Date of Award

8-1989

Degree Name

Doctor of Education

Department

Educational Leadership, Research and Technology

First Advisor

Dr. Charles Warfield

Second Advisor

Dr. Edgar Kelley

Third Advisor

Dr. John Nangle

Abstract

The purpose of this study was to determine if there was a significant relationship between attendance at Supplemental Instruction (SI) and final course grades. This study focused on a program where only undergraduate students led SI sessions. The subjects were 268 students enrolled in three high-risk science courses at a public university in the Midwest during fall semester 1988.

Three research hypotheses were investigated: (1) There is a significant relationship between level of attendance at SI and final course grades. (2) Students who attend SI earn significantly higher final course grades than students who do not attend SI. (3) There is a significant difference in the grade distribution of students who attend SI and students who do not attend SI.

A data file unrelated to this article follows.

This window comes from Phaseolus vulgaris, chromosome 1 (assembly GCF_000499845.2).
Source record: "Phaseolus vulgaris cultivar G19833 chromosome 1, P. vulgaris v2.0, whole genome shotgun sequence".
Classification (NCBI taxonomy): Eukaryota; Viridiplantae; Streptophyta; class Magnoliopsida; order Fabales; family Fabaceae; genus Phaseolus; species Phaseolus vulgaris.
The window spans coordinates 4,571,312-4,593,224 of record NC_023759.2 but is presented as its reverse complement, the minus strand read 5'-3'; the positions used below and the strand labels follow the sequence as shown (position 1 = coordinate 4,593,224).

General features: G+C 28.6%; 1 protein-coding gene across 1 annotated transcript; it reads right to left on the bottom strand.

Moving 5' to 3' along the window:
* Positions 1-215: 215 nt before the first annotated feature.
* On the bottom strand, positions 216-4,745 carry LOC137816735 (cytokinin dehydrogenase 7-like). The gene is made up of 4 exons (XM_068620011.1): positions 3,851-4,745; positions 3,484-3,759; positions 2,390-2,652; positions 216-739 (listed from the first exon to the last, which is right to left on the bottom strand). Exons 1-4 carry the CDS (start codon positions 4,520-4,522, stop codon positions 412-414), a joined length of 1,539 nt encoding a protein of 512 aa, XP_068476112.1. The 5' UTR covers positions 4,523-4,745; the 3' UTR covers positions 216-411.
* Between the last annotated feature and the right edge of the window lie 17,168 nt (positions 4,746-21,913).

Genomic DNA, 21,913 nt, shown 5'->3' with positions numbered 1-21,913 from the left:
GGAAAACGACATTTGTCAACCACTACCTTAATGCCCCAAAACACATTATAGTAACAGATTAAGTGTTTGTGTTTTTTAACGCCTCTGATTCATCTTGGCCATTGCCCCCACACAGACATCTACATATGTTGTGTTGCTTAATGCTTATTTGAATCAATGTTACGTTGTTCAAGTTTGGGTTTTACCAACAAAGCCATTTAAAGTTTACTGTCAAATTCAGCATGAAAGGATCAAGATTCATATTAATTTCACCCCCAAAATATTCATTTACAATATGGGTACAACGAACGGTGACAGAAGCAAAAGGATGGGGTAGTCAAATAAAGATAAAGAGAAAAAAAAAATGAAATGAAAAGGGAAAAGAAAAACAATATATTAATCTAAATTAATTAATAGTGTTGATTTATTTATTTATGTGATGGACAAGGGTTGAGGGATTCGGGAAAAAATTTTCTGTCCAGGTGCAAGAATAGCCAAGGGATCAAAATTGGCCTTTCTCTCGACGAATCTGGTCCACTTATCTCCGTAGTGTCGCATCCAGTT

Each hypothesis was tested at the.05 level.

Attendance at Supplemental Instruction was significantly related to final course grades, and students who attended SI earned significantly higher final course grades than students who did not attend SI. There was also a significant difference in the grade distribution of students who attended SI and students who did not attend SI.

This was the first study to follow the stated standards for selecting S1 leaders. The findings from this study, where only undergraduate students led SI sessions, confirmed the major conclusion of earlier studies that there is a significant relationship between attendance at SI and final course grades. Since only a limited number of studies have been reported on SI, additional research is needed to identify those elements of the model that are related to student achievement.

Access Setting

Dissertation-Open Access

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